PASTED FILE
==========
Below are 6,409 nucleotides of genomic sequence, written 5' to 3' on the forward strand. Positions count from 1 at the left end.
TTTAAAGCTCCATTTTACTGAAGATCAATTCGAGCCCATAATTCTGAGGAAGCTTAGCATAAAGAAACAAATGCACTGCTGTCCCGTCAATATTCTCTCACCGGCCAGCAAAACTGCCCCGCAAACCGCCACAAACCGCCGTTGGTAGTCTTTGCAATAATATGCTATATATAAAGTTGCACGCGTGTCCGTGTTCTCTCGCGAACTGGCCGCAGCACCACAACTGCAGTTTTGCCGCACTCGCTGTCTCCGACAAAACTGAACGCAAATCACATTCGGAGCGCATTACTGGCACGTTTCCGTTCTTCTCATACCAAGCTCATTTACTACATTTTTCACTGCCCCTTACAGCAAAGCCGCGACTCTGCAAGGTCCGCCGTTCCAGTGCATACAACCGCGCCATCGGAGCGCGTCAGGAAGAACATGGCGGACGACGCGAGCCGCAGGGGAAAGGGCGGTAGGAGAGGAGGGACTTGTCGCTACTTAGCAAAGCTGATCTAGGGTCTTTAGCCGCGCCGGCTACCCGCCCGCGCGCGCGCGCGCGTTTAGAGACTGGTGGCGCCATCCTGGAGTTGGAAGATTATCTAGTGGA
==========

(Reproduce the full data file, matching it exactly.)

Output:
Below are 6,409 nucleotides of genomic sequence, written 5' to 3' on the forward strand. Positions count from 1 at the left end.
TTTAAAGCTCCATTTTACTGAAGATCAATTCGAGCCCATAATTCTGAGGAAGCTTAGCATAAAGAAACAAATGCACTGCTGTCCCGTCAATATTCTCTCACCGGCCAGCAAAACTGCCCCGCAAACCGCCACAAACCGCCGTTGGTAGTCTTTGCAATAATATGCTATATATAAAGTTGCACGCGTGTCCGTGTTCTCTCGCGAACTGGCCGCAGCACCACAACTGCAGTTTTGCCGCACTCGCTGTCTCCGACAAAACTGAACGCAAATCACATTCGGAGCGCATTACTGGCACGTTTCCGTTCTTCTCATACCAAGCTCATTTACTACATTTTTCACTGCCCCTTACAGCAAAGCCGCGACTCTGCAAGGTCCGCCGTTCCAGTGCATACAACCGCGCCATCGGAGCGCGTCAGGAAGAACATGGCGGACGACGCGAGCCGCAGGGGAAAGGGCGGTAGGAGAGGAGGGACTTGTCGCTACTTAGCAAAGCTGATCTAGGGTCTTTAGCCGCGCCGGCTACCCGCCCGCGCGCGCGCGCGCGTTTAGAGACTGGTGGCGCCATCCTGGAGTTGGAAGATTATCTAGTGGA